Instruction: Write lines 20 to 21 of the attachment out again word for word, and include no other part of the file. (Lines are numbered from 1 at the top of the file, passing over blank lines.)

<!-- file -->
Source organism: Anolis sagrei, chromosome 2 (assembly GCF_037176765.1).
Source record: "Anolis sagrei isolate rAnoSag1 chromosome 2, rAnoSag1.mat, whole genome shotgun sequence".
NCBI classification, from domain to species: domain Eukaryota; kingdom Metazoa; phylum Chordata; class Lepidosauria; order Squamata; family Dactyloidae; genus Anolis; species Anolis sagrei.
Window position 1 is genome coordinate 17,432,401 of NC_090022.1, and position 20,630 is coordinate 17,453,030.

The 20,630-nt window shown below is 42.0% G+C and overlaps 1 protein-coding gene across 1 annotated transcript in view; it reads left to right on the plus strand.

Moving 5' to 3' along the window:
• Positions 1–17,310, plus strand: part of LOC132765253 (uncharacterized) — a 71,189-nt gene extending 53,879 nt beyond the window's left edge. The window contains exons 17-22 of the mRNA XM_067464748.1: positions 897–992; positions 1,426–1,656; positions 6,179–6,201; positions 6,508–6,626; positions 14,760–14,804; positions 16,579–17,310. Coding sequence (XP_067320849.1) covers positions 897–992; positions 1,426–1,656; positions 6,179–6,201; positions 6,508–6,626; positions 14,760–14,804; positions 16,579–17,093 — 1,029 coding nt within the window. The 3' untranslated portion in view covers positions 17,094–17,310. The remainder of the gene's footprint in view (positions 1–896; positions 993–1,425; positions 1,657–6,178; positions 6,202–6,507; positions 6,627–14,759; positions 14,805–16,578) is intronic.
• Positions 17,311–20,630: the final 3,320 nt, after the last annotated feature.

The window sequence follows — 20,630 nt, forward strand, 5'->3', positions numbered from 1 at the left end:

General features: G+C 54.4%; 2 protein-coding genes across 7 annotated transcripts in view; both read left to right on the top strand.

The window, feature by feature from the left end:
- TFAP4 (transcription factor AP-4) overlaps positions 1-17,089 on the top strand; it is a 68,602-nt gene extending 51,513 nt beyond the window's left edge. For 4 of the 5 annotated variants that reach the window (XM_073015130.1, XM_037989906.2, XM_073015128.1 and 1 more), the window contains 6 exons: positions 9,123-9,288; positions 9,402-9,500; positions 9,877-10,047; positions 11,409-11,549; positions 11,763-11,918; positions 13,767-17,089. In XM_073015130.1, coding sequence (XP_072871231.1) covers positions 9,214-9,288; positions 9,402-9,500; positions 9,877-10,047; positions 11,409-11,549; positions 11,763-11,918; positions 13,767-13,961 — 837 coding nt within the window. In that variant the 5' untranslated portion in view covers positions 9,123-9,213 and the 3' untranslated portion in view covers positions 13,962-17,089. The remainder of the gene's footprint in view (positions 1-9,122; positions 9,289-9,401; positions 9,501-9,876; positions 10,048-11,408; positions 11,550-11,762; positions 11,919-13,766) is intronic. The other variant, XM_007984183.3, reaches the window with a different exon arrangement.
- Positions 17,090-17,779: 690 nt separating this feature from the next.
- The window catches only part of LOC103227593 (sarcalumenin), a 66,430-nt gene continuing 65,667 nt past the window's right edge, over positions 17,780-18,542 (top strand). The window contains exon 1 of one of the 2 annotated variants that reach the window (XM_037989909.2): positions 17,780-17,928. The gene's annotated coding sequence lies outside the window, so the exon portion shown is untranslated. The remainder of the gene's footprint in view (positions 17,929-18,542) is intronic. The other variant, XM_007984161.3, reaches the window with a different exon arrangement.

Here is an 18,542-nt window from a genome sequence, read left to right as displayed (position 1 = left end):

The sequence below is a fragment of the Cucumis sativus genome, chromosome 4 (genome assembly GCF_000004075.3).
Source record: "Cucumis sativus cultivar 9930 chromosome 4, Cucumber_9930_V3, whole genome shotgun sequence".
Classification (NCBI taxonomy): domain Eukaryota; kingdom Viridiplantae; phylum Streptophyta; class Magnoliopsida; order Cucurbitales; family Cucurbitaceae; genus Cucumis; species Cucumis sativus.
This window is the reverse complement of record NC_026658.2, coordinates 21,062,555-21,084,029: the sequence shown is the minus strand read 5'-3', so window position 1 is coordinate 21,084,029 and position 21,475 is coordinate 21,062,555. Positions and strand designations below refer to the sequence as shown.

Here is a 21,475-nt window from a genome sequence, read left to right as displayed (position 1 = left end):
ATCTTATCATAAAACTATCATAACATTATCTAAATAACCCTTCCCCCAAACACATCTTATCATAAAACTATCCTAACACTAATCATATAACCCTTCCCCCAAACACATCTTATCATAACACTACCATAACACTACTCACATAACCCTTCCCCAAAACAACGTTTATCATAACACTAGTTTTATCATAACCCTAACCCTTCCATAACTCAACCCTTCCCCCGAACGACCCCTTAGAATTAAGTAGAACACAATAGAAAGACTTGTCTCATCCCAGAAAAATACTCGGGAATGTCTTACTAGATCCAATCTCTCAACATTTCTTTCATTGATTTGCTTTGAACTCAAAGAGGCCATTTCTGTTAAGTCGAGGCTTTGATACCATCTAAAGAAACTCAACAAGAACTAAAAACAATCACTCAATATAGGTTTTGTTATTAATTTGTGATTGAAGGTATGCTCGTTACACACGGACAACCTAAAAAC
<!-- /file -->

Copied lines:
Here is a 21,475-nt window from a genome sequence, read left to right as displayed (position 1 = left end):
ATCTTATCATAAAACTATCATAACATTATCTAAATAACCCTTCCCCCAAACACATCTTATCATAAAACTATCCTAACACTAATCATATAACCCTTCCCCCAAACACATCTTATCATAACACTACCATAACACTACTCACATAACCCTTCCCCAAAACAACGTTTATCATAACACTAGTTTTATCATAACCCTAACCCTTCCATAACTCAACCCTTCCCCCGAACGACCCCTTAGAATTAAGTAGAACACAATAGAAAGACTTGTCTCATCCCAGAAAAATACTCGGGAATGTCTTACTAGATCCAATCTCTCAACATTTCTTTCATTGATTTGCTTTGAACTCAAAGAGGCCATTTCTGTTAAGTCGAGGCTTTGATACCATCTAAAGAAACTCAACAAGAACTAAAAACAATCACTCAATATAGGTTTTGTTATTAATTTGTGATTGAAGGTATGCTCGTTACACACGGACAACCTAAAAAC